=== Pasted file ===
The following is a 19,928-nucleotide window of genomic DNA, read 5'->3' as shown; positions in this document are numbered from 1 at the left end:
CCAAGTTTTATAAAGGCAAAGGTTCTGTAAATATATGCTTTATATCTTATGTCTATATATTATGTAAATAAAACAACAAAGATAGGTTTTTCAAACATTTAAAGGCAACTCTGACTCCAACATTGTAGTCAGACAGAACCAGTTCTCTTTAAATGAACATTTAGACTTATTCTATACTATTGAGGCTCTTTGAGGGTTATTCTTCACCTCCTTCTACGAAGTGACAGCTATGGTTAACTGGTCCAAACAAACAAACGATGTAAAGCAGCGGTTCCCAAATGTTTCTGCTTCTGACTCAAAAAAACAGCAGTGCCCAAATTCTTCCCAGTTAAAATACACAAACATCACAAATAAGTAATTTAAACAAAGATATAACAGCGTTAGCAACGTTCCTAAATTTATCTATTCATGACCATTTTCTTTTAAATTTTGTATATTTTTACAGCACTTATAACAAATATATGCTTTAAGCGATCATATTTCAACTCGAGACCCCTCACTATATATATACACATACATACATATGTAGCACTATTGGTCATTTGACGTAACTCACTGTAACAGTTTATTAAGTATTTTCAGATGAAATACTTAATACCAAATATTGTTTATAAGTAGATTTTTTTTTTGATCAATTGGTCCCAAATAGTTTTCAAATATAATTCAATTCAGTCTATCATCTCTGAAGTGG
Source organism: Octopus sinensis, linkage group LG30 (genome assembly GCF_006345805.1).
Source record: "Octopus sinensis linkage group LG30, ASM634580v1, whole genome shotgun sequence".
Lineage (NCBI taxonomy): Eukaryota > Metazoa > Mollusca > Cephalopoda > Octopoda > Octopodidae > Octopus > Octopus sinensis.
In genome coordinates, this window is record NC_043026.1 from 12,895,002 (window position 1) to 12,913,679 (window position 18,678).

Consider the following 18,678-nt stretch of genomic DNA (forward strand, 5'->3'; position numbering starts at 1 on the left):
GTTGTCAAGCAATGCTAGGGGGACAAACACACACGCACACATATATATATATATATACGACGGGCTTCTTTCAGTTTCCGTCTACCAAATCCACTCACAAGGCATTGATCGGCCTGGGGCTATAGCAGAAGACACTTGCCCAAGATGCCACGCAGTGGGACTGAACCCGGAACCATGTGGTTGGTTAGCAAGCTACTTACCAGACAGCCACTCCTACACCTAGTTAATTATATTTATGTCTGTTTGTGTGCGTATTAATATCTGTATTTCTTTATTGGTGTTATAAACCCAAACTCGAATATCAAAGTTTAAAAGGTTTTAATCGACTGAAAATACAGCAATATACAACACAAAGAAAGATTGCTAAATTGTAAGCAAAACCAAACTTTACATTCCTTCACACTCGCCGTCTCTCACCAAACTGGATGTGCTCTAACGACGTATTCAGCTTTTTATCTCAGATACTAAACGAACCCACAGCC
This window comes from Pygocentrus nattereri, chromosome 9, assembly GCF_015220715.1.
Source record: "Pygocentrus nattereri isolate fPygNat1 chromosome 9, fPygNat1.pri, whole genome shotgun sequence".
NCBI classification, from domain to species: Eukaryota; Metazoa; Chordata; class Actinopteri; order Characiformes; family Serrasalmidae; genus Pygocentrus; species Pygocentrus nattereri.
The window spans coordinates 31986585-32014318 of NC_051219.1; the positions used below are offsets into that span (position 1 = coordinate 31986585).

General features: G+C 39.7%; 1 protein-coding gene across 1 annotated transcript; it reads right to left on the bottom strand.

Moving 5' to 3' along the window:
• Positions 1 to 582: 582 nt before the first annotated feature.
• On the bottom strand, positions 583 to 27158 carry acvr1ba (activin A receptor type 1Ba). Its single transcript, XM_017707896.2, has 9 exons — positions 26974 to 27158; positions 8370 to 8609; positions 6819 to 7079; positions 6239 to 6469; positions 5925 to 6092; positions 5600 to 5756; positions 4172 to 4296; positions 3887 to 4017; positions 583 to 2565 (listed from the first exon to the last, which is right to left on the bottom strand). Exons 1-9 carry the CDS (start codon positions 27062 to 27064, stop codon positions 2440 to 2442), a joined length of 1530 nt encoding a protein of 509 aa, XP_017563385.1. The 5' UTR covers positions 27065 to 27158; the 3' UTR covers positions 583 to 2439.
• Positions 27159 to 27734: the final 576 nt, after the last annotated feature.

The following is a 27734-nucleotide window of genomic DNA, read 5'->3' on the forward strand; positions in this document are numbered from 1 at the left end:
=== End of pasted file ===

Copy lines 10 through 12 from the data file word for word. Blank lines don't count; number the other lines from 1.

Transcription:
Source record: "Pygocentrus nattereri isolate fPygNat1 chromosome 9, fPygNat1.pri, whole genome shotgun sequence".
NCBI classification, from domain to species: Eukaryota; Metazoa; Chordata; class Actinopteri; order Characiformes; family Serrasalmidae; genus Pygocentrus; species Pygocentrus nattereri.
The window spans coordinates 31986585-32014318 of NC_051219.1; the positions used below are offsets into that span (position 1 = coordinate 31986585).